Wales

The Welsh countryside has enormous power and presence. Everywhere, from the picture-pretty Gower Peninsula to the glowering castles that pop up like mushrooms, is filled to the brim with proud Welsh history. There’s never a shortage of atmosphere or of activities, and as big-time urban life nestles against some of the UK’s wildest country, you can change your tastes in a day — or an hour. Wales is changeable and unpredictable, and there’s always something exciting around the next bend.

Wales has a serious claim to be the prettiest country in the United Kingdom, and encompasses a truly spectacular variety of landscapes and lives. From the broad sandy swathe of Welsh coast and the crisp air of Snowdonia’s peaks to the glittering beauty of former industrial cities like Cardiff that now hum with cultural life, there’s something here to inspire even the most jaded traveller. Camping in Wales encourages you to create your own story. Just don’t expect to compete with Welsh singers; the tales about their natural affinity for melody are all very true.

Powys

From its towering mountains to its deep underground caves, Powys is sure to enchant the whole family.

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Newport

With its Roman roots and strong traditions, Newport has plenty to offer campers of all ages and interests.

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Pembrokeshire

Famous for its coastline, Pembrokeshire has sweeping scenery and quiet corners just waiting to be discovered.

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Reasons to visit Wales

From the wild landscapes of Snowdonia to the golden beaches of Pembrokeshire, there are myriad reasons to choose a campsite in Wales for your next holiday.

Glorious Landscapes

Mountain-lovers hunt out Snowdonia National Park’s peaks from all over the world, and with good reason. The snow-topped, jagged set of mountains is an awe-inspiring sight, with 14 peaks including the king itself, Mount Snowdon. Walkers will roam its heaths and lakes in bliss. The Brecon Beacons National Park also offers 45 miles of dramatic woods, valleys and soaring skyline, ripe for a hike or a ramble in any season.

If you want a full-blown adventure, try the Cambrian Way, 185 miles of pathway through the heathery moors and spectacular countryside that define the Welsh landscape, or discover a gentler side to the country with the North Wales Way that winds through pretty seaside towns and ancient sites.

Wales is also home to the brilliant blooms and charming formal terraces of the Bodnant Gardens, where children can run free and attempt to find the exotic “champion trees” that dot the grounds. For fun in the sand, seek out the exquisite Pembrokeshire coast, with quaint beachside towns like Tenby and St David’s. Don’t miss Rhossili Bay, the remote and vast expanse of sand that featured in the 2012 Olympic Opening Ceremony and still thrills with its high tides.

Cultural Cache

A holiday in Wales truly offers something for everybody. The country contains everything from “museum village” Portmeirion, which was built from bits of Italian villas and remains one of the country’s most universally loved tourist attractions, to the Airworld Aviation Museum in Caernarfon, where kids can climb into the cockpits of some of the most famous planes in history. For a more science-oriented day out, try the Centre for Alternative Technology, a kooky and fascinating interactive centre that has its own water-drawn cable car — or visit Aberystwyth for the world’s largest camera obscura, in prime position on Constitution Hill.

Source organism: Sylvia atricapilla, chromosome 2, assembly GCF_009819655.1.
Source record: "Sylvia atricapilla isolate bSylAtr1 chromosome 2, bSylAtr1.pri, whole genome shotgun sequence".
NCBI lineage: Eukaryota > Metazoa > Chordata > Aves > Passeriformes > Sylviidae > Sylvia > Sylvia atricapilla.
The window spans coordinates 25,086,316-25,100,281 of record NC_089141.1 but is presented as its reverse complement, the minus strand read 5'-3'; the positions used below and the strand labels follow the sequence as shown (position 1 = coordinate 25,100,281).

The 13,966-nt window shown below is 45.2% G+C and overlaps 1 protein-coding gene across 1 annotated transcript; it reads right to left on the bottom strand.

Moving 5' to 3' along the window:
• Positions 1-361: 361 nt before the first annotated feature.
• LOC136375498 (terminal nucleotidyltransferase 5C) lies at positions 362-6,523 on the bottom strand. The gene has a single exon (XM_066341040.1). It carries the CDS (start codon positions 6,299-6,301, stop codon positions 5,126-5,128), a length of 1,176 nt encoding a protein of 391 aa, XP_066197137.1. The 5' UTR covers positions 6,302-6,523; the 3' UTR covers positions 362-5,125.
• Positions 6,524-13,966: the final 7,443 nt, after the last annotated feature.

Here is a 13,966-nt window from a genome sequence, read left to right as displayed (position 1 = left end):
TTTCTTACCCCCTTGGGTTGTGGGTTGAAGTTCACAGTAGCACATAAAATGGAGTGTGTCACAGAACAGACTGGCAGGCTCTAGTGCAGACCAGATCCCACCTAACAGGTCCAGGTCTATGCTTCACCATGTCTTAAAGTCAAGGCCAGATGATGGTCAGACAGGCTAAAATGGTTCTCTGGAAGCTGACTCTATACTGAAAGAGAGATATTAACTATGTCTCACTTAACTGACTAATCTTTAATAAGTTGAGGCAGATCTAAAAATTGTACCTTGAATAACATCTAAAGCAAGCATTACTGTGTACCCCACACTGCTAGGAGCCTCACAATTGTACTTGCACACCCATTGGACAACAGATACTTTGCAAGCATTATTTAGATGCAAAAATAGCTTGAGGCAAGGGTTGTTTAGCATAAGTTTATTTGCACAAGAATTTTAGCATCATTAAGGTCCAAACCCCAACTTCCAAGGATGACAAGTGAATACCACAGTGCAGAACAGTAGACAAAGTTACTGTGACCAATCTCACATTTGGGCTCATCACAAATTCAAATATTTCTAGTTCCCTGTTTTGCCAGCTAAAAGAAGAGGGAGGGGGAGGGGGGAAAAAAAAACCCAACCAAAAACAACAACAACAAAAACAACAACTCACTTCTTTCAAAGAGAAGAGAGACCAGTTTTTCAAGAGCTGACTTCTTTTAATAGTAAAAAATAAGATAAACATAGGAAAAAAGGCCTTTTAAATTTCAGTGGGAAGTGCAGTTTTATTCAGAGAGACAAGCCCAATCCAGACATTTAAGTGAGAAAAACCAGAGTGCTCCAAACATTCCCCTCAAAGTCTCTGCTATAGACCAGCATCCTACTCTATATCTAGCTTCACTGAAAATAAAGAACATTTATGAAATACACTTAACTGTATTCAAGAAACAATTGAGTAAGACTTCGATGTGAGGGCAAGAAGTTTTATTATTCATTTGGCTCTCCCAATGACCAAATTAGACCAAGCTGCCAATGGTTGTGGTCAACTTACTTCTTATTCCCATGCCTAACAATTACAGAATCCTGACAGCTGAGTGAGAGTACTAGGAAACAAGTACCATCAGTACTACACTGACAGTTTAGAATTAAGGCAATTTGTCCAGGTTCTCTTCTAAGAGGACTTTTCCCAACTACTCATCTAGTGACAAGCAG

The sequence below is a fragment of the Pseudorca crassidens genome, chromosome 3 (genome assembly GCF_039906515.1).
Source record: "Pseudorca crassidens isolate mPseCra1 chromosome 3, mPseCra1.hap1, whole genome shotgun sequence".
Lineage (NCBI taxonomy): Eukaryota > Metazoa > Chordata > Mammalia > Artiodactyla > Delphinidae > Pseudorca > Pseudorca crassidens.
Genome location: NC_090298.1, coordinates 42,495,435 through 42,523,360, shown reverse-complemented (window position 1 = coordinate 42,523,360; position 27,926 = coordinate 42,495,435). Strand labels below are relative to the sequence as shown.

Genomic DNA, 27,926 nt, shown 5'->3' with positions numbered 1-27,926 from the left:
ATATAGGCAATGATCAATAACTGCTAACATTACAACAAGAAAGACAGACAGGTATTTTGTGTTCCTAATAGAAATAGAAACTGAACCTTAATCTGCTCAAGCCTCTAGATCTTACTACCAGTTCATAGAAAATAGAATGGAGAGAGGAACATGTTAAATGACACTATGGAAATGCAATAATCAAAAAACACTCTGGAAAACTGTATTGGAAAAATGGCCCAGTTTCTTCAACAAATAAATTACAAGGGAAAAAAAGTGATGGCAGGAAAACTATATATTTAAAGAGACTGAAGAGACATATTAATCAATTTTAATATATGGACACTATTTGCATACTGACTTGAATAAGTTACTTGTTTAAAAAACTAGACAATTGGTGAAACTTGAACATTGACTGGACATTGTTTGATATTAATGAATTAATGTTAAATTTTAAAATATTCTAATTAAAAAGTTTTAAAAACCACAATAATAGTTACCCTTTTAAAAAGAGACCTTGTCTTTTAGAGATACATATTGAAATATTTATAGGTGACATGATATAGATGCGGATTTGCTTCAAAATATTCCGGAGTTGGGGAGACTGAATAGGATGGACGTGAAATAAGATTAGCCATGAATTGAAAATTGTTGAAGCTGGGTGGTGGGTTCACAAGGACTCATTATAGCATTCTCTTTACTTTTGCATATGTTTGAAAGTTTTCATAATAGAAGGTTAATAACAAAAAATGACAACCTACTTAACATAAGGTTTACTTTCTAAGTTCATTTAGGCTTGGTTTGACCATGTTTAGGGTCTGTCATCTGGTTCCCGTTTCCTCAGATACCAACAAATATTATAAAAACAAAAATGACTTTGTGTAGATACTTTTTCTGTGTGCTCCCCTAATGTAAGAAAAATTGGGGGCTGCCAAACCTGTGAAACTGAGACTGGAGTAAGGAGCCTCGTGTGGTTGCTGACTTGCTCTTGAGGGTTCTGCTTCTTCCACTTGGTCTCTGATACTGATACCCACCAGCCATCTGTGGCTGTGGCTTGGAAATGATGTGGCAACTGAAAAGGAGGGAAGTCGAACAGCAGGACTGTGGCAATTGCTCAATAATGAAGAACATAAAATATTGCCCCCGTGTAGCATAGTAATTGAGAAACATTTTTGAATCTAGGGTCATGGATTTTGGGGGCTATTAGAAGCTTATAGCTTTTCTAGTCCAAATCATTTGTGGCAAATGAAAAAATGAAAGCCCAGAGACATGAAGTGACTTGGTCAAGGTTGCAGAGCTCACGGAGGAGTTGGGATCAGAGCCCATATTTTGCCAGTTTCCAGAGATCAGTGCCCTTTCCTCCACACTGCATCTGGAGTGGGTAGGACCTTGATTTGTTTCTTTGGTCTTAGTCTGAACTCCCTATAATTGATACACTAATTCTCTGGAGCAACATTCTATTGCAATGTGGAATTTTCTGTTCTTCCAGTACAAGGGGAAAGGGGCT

Sports fans will love seeing rugby in Cardiff’s stadiums (with some very intense Welsh fans singing the national anthem at full blast), while history buffs will go immediately for Cardiff Castle. This site at the centre of Cardiff combines richly decorated rooms, all-ages tours, a working trebuchet and a special Family Trail that traces the history of Roman soldiers and Celtic queens.

Animal Adventures

Welsh wildlife is diverse and beautiful, and everywhere you turn there seems to be something to see. Bird-watchers can spot sparrowhawks and peregrine falcons soaring over the peaks of Snowdonia. On the coast, Skomer Island is the best place to spot the famous puffins that flock there every year, while Stack Rocks sports dramatic flocks of guillemots and razorbills in huge numbers. Visit the Llanelli WWT National Wetland Centre for a chance to canoe among water voles and hand-feed the world’s rarest geese, and even partake in the Welsh Puddle Jumping Championships.

The National Museum of Cardiff is a great day out for animal lovers of a prehistoric kind; dinosaur and mammoth skeletons and the world’s largest leatherback turtle compete for your attention, while the Clore Discovery Centre lets amateur archaeologists handle ancient artefacts. For friendly animal meetings, you can’t go past the Manor Wildlife Park in Tenby, which allows you to get up close and personal with lemurs, tortoises, wallabies and more, and also has an indoor play area and bouncy castle.

Why Choose Experience Freedom?

Camping and glamping in Wales are the best way to create the holiday you’ve always wanted, whether it’s romantic wanderings through the Welsh wilderness or kid-friendly fun in a wildlife park. Whatever your tastes, Experience Freedom is here to help. Select a campsite to view its facilities and location, or use the Search and Book function to check out the availability of specific sites around Wales.